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AVmail: November 11, 2013

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Letter of the Week:
Airline Pilot Training

Regarding the new flight training regulations:  I flew for the airlines most of my life (retired now) have more than 23,000 hours and several type ratings.  When an airline I worked for first got the Canadair CL-65 regional jet, the failure rate for upgrade was more than 70 percent.

These were talented and experienced pilots, so why the high failure rate?  As with most things, it boiled down to money.  The airline wouldn't spend the money on sim training.  At that time, applicants were given four simulator training sessions and were expected to pass a type ride in the sim.

The policy was then -- and I believe is still -- that unless the applicant is already a type-rated captain in another of the airline's planes, he was immediately terminated if he failed the sim check in the CL-65.  The pressure on the applicants was off the chart.  It was not unusual to see applicants with diarrhea and vomiting before the check ride.

Maybe the new FAA ruling will allow for more sim time.

Gary Jones

Precise Terminology

I would think an august aviation publication such as AVweb would more properly state the changes issued by the FAA for pilot training.  Unlike the statement in the first sentence of the article, this rule does not affect the training of commercial pilots, and not even airline transport pilots, seeking a certificate.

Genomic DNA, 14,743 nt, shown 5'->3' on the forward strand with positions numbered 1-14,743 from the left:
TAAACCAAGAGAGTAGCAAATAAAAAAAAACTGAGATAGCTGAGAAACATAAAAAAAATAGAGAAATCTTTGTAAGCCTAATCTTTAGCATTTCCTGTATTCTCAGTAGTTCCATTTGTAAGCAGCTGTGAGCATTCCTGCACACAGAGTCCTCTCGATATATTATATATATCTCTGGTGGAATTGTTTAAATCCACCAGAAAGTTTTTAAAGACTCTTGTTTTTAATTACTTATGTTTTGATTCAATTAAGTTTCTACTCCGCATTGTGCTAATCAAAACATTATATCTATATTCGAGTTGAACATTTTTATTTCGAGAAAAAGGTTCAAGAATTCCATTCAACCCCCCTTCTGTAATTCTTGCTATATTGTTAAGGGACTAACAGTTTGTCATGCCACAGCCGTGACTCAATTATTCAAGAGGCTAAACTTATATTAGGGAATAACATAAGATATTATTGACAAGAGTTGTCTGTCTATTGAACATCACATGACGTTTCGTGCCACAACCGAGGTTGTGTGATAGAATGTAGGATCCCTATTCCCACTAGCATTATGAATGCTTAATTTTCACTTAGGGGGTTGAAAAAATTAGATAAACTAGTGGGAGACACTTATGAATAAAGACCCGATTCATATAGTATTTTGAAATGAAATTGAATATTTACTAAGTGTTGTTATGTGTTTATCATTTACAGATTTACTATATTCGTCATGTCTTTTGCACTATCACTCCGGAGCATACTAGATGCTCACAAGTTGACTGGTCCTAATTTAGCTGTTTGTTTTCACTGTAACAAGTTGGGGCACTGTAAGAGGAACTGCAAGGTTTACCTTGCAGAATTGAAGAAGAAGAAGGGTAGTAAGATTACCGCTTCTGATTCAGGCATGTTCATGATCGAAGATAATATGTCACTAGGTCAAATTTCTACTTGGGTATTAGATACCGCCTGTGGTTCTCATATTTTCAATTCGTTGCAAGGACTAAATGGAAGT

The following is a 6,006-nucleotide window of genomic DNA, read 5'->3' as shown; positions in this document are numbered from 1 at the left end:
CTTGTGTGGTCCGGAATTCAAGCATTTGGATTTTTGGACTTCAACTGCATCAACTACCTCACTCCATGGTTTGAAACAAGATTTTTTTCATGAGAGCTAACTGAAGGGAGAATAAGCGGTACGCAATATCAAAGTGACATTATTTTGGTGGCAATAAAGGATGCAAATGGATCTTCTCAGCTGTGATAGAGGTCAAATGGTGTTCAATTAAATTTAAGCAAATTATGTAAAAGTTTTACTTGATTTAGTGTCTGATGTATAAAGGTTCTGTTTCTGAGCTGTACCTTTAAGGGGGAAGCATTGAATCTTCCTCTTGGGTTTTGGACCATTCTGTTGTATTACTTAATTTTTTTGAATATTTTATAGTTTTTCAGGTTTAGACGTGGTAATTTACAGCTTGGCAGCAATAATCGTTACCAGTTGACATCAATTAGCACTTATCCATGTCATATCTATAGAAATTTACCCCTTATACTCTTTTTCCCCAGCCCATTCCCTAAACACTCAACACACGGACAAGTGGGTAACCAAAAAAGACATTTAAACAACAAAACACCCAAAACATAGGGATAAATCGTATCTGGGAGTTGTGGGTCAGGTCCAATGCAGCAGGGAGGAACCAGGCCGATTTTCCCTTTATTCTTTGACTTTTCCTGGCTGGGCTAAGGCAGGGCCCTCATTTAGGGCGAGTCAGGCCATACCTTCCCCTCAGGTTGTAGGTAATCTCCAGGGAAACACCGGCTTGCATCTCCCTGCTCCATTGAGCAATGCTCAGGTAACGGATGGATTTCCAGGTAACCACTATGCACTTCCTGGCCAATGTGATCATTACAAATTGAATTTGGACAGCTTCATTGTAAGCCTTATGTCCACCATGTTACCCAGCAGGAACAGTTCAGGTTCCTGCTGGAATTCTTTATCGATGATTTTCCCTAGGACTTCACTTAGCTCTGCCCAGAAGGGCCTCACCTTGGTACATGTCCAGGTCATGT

This rule creates requirements for Part 121 operators in training air crews and, as such, is addressed specifically to air transport operators.  Use of correct terminology is considered important in aviation and is something to which most pilots are sensitive.  I expect more precise phraseology in AVweb in the future.

David Dodson

AVweb responds:

Good point, and thanks for the note.  The term "flying commercial," meaning the airlines, has become so common that it slipped by us, but you're right, a "commercial pilot" has a more specific meaning in the regs.

Insurance Is the Big Cost

Regarding the cost of flying, I own a single-engine, two-place, VFR, amateur-built and fly about 10 hours a year.  Thus, my costs are about $300 an hour!

The largest expense is insurance, not fuel or landing fees (so far).  I think I should pay a base fee, and then by the hour, as I'm not exposing anyone to any risk while the plane is parked!

And, yes, I'd be "safer" (or less of a risk) if I flew 50 or 100 hours a year, but that's what the base fee and deductibles are for.  Seems to work for the automotive insurers!

Perry Yaremchuk

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